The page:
Reasons for men’s body image insecurities

We know that women aren’t the only ones with body image. Truth be told the standards are vastly different and more forgiving. When a man has a belly, it’s forgivable, when they bald, forgivable( or they go mister clean) when they grey and wrinkle they get more distinguished, women uh… Yes men dye their hair, and get Botox too, they get pectoral implants and workout like fiends just like women, however their viability does decrease the way a woman’s does. Men age and date women far younger then them and where we are beginning to see the dating habits of older women men to younger men increase to has also come with the derogatory term of “Cougar” as if they are “preying” on these young boys. Here is an article that outlines just how and why men feel insecure about the way they look:

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By Michelle Wilkinson

Men are just as susceptible to the pressure to look good as women, although maybe this pressure hasn’t been quite as evident in the past. In today’s society, though, men are expected to keep themselves in good condition; remaining slim and toned, dressing smartly and keeping themselves well-groomed. If men don’t happen to possess the ideal masculine body – tall, lean, and muscular – they could quite easily find themselves developing body insecurities because so much emphasis is placed on people’s appearance. They may well have a negative self-perception that affects their ability to form relationships due to the fact their confidence is so low.

As in the case of women, men develop body insecurities largely because of the influence the media has on attitudes towards appearance. The media continually portrays ‘masculine’ men as the ideal – these men are strong and fearless – yet, there is an added dimension since men are also expected to be sensitive and gentle these days. Men are expected to look like ‘real’ men so that they are tall and muscular, but to also take greater care of the way their overall appearance.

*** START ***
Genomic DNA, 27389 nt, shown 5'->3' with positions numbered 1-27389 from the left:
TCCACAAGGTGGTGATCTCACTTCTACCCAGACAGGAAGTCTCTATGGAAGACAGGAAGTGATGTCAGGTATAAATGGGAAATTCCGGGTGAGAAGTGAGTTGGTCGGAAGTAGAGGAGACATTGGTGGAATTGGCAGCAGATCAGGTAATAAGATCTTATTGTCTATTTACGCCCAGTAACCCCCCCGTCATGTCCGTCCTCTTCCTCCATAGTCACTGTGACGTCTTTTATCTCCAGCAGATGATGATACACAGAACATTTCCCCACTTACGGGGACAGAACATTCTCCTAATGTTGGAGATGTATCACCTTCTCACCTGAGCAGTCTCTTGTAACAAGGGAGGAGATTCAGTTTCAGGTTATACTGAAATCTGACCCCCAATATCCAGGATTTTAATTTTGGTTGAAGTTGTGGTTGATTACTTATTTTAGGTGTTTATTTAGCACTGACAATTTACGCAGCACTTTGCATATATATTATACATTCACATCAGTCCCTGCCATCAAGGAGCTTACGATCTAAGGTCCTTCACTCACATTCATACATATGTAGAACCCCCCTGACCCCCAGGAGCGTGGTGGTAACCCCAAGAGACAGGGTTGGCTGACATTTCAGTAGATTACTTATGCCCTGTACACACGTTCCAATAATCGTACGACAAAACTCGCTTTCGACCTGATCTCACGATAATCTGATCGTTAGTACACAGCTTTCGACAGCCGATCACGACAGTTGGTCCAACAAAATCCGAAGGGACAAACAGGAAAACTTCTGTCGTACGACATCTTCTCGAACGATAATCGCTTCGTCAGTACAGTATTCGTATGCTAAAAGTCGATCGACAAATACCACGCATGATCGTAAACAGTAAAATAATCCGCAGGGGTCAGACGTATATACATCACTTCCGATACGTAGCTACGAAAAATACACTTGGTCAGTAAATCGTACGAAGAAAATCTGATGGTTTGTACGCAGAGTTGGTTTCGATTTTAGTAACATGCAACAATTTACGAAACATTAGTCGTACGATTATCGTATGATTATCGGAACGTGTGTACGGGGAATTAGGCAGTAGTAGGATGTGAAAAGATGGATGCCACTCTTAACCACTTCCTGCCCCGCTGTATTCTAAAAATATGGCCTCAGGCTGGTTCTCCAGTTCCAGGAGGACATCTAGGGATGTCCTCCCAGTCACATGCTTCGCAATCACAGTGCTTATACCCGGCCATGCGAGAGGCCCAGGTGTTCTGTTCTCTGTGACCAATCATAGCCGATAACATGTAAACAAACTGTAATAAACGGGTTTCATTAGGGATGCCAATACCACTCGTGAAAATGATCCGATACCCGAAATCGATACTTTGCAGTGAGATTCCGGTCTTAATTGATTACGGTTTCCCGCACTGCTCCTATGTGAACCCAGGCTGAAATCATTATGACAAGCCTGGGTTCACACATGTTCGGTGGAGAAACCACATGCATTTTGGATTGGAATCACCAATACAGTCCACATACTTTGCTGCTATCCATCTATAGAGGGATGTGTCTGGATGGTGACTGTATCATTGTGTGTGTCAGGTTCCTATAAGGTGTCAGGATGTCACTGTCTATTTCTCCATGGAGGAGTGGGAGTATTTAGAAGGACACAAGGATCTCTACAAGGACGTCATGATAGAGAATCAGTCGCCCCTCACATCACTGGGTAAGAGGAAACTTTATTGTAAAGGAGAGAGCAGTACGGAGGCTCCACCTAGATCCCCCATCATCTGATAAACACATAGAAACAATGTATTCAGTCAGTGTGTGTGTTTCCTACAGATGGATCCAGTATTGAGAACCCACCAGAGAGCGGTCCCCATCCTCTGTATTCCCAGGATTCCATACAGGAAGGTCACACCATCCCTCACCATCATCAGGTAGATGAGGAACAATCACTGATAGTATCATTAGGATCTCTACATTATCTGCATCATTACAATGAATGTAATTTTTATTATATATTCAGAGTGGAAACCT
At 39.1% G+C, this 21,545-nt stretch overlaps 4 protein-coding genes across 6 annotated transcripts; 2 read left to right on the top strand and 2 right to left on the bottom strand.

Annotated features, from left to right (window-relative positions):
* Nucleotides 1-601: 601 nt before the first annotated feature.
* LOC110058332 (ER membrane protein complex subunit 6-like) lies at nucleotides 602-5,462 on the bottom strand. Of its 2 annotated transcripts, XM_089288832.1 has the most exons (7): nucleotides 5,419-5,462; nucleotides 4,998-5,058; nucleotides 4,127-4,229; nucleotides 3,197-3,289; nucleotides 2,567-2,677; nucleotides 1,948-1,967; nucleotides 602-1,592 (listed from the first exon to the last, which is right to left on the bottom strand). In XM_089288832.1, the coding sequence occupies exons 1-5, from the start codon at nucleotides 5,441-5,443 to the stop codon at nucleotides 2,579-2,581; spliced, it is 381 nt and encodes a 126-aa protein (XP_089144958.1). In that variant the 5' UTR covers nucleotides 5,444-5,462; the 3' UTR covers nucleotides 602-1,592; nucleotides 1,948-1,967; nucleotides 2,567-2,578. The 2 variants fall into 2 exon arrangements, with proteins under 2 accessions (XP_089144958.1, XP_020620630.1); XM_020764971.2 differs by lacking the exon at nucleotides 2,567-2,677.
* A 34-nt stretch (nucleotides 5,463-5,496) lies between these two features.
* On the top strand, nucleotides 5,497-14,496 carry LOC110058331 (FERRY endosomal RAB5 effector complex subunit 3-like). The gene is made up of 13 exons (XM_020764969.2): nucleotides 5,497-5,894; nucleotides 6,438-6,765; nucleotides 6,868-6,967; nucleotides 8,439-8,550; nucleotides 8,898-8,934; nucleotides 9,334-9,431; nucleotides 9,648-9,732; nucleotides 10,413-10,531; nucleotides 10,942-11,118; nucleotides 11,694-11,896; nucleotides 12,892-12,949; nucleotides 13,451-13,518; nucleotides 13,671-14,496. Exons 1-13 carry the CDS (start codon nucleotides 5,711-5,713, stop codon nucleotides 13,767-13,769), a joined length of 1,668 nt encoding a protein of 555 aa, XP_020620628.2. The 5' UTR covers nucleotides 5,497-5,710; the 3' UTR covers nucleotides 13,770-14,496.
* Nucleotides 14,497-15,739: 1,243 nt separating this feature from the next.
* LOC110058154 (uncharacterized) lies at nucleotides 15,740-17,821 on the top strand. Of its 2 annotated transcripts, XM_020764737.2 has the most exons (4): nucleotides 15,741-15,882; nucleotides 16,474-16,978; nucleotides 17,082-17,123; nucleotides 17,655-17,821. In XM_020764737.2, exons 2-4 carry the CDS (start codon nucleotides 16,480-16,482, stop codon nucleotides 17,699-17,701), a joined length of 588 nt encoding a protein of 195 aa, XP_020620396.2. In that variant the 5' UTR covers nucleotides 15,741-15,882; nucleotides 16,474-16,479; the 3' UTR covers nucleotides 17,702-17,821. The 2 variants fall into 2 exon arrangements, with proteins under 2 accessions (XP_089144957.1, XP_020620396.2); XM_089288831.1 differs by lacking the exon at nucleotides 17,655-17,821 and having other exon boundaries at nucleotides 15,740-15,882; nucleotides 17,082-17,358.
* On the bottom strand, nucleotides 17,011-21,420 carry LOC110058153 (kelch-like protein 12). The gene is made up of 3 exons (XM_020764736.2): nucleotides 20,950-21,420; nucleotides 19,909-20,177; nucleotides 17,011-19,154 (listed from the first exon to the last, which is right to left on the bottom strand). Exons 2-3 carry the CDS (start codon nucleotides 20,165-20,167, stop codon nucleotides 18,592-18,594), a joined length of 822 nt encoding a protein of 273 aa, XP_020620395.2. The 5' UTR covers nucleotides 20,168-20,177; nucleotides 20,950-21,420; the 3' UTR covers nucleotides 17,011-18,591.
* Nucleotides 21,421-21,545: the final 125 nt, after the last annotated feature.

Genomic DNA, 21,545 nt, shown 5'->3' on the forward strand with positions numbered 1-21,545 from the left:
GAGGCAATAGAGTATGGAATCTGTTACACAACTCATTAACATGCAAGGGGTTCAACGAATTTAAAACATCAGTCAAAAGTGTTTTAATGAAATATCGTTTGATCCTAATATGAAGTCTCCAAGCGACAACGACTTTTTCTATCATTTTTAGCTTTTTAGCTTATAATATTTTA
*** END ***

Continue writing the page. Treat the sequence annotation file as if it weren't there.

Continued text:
It seems that it is no longer acceptable for men to be hairy, as more and more decide to wax their chest, underarms and pubic hair. It has become more socially acceptable for men to be well-groomed, but in the process men who formerly didn’t feel the need to go out of their way to make an effort with their appearance are now feeling that they must do so in order to conform.
Indeed, men can be affected  by the people around them as much as they can by the images they see in the media, so that a harsh comment from a friend or relative can make men conscious of their supposed flaws and make them feel that they ought to do something to alter their appearance.

If a man has a bit of a beer belly the last thing he needs it to have it pointed out to him, as it simply makes him unhappy with his appearance. He might commit to going to the gym, giving up drink and eating healthily, which may not seem like such a bad thing, but nobody should be pressured into doing something they don’t really want to do, and decide to change themselves for someone else’s sake.

Men tend to encounter the same problems as women when it comes to their body image, with their height, weight, size of ears and nose all common sources of insecurity. The pressure on men to look good has reached a similar intensity to that experienced by women, as more and more products targeted at men have hit the market. It can be therefore be difficult for men to accept their bodies the way they are because they become convinced they are defined by their ‘imperfections’ which they then feel the need to work on.